Wednesday, March 22, 2017

Swiss Peaks

Peaks is a visualization of Swiss mountain peaks by Raphael Schaad, a designer at the MIT Media Lab.
He uses four colors to distinguish the language (there are four official languages in Switzerland) of each name. In addition to color (hue) he also uses lightness (value) to represent height. The highest peaks are almost white making the language more difficult to determine. As you hover over a peak, you get the name and height of each one.
There is an About this Visualization link you can click to get some insight into Raphael's design process. Here is a quote about the stories he looks to tell.
The first narrative explores the impact language has on naming (e.g. Romansh’ names have much wider reach than the region this language is spoken in), the second story shows common names (similar to almost every U.S. state having a Springfield), and the third one highlights three colors as common origins for names. Each of these narratives is also interactive and tied to the central map.
 I like way he presents the legends,
and the supplemental language details.

Wednesday, March 15, 2017

The Ghost Cities of China

China has built dozens of "Ghost Cities" - not necessarily entire cities but new housing areas that far exceed demand and are therefore mostly empty. The poorly regulated climate of the country has contributed to fast growth in construction projects and made it difficult to get a good accounting of where all of these projects are located. Baidu, China's most popular search engine, used an algorithm to locate these places by comparing location data from mobile devices to housing units. Places with a high density of housing, but low mobile use are assumed to be areas of vacant housing. The map below shows 20 of the top 50 cities for vacancy rates. They do not show all cities or rank them for fear of having a negative impact on real estate sales.
The Baidu study used Baidu Maps, their mapping platform to determine density by using points of interest. The study is imperfect for many reasons, for example mobile use as a proxy for activity excludes people that do not use these devices. The study also factors in tourist areas as places that are empty during certain times of the year.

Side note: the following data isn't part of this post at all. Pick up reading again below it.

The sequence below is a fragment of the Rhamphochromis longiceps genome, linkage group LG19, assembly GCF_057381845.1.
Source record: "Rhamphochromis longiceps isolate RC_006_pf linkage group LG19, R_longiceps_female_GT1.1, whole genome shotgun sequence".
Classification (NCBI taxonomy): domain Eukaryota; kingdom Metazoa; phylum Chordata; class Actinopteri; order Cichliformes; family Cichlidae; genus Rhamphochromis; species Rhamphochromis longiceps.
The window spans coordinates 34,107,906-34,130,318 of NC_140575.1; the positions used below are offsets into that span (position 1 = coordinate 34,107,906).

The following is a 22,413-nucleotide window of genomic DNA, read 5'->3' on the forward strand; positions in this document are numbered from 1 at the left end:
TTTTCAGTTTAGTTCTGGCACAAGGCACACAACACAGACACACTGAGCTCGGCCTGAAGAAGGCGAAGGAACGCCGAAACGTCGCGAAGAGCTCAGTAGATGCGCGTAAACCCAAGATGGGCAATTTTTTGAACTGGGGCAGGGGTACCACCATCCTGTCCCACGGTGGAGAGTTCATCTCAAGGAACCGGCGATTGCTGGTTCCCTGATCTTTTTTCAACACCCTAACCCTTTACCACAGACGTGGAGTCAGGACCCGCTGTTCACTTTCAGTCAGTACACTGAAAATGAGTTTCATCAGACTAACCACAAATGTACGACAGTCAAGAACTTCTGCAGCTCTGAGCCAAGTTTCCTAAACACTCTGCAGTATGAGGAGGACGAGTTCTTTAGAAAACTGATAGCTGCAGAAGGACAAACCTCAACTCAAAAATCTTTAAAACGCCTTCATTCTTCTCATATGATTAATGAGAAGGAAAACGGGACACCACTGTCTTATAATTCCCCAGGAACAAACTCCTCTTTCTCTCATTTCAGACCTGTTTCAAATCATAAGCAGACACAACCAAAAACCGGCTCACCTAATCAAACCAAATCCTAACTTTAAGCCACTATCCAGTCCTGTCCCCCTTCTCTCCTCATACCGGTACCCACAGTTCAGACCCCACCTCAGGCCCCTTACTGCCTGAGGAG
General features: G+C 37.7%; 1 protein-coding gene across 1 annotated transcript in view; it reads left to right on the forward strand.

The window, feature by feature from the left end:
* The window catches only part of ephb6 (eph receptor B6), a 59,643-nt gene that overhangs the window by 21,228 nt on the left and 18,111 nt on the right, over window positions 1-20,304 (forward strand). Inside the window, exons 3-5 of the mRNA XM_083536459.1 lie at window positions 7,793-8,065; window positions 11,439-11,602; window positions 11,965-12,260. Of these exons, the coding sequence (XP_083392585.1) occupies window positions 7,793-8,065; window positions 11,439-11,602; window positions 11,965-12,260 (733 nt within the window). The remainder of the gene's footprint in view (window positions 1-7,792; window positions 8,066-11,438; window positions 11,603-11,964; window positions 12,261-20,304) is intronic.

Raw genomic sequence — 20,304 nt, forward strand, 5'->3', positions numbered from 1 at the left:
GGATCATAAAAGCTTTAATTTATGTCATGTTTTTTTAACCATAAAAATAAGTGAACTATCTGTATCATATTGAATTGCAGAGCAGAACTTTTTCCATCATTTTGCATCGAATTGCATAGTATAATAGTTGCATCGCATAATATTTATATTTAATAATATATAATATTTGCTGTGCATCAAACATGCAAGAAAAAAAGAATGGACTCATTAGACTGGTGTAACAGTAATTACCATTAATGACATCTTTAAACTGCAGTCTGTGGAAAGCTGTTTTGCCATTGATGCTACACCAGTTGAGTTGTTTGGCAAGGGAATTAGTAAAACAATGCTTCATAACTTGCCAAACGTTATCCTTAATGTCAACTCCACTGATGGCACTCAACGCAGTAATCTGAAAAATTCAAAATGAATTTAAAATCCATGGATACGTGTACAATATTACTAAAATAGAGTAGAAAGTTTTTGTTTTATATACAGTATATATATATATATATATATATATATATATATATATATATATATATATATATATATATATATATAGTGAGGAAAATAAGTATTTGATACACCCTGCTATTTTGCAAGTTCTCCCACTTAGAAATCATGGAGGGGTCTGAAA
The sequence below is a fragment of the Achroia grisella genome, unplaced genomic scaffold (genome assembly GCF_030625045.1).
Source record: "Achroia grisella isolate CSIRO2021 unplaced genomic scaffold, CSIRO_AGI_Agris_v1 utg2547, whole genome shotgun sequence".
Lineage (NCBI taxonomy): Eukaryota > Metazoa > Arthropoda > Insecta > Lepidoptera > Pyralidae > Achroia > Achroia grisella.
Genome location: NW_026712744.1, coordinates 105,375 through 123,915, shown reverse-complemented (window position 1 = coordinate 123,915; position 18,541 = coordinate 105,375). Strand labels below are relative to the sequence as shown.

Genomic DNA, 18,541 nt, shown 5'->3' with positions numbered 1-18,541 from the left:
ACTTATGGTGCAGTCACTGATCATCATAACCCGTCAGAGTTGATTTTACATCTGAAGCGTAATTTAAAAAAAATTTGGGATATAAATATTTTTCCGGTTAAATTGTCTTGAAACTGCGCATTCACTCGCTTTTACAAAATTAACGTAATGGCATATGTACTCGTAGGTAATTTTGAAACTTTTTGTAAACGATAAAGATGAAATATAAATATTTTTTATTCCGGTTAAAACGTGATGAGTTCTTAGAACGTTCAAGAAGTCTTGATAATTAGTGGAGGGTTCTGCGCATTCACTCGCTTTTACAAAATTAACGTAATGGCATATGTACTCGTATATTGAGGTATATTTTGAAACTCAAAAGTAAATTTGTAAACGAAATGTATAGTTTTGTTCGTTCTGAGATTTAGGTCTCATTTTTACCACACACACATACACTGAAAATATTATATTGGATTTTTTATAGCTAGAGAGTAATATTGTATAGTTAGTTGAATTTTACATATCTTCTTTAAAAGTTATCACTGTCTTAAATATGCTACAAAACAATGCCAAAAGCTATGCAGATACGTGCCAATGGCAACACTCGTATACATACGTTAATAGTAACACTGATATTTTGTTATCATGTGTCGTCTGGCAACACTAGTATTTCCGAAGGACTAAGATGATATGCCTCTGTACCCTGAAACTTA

The study found that most of these "ghost" cities are "second or third tier" cities-tiers are determined by income, education, technology and other factors. They are also mostly clustered in the east and especially the northeast. Inner Mongolia is also well represented. These findings agree with a map compiled the South China Morning Post.
This map shows a "demolition index" based on future supply versus future demand for housing. The redder end of the spectrum are cities that are most likely to become ghost cities.  The results can be viewed interactively here. From the article:
"From the map, the 'ghost towns' are clustered in northeast China, where local economies rely heavily on natural resources, heavy industries and farming, and are not diversified enough to offer a variety of jobs."
Though some of these places and beginning to get inhabited, Business Insider recently used Digital Globe to showcase how empty many of these places still are. Here are a couple of examples.
Erenhot, Inner Mongolia - Large mansions along empty, sand blown streets.
Dongsheng, also in Inner Mongolia

More voyeuristic pictures can be seen at Business Insider

Thursday, March 9, 2017

One City Marathon

The third annual One City Marathon in Newport News, Virginia will take place this weekend. Jonah Adkins, the city's most famous cartographer designed a very nice map of the route.
After numerous tries, he settled on this simple two color scheme. These are two colors I would never choose to mix (the Never Mind the Bollocks Here's the Sex Pistols color scheme) but it actually looks great. The map also has way more detail than is necessary (every building!) but these details are faded out enough to not distract from the focus on the map while also adding some lovely texture and character. Edward Tufte, with his focus on using as little ink as possible would not approve but I do.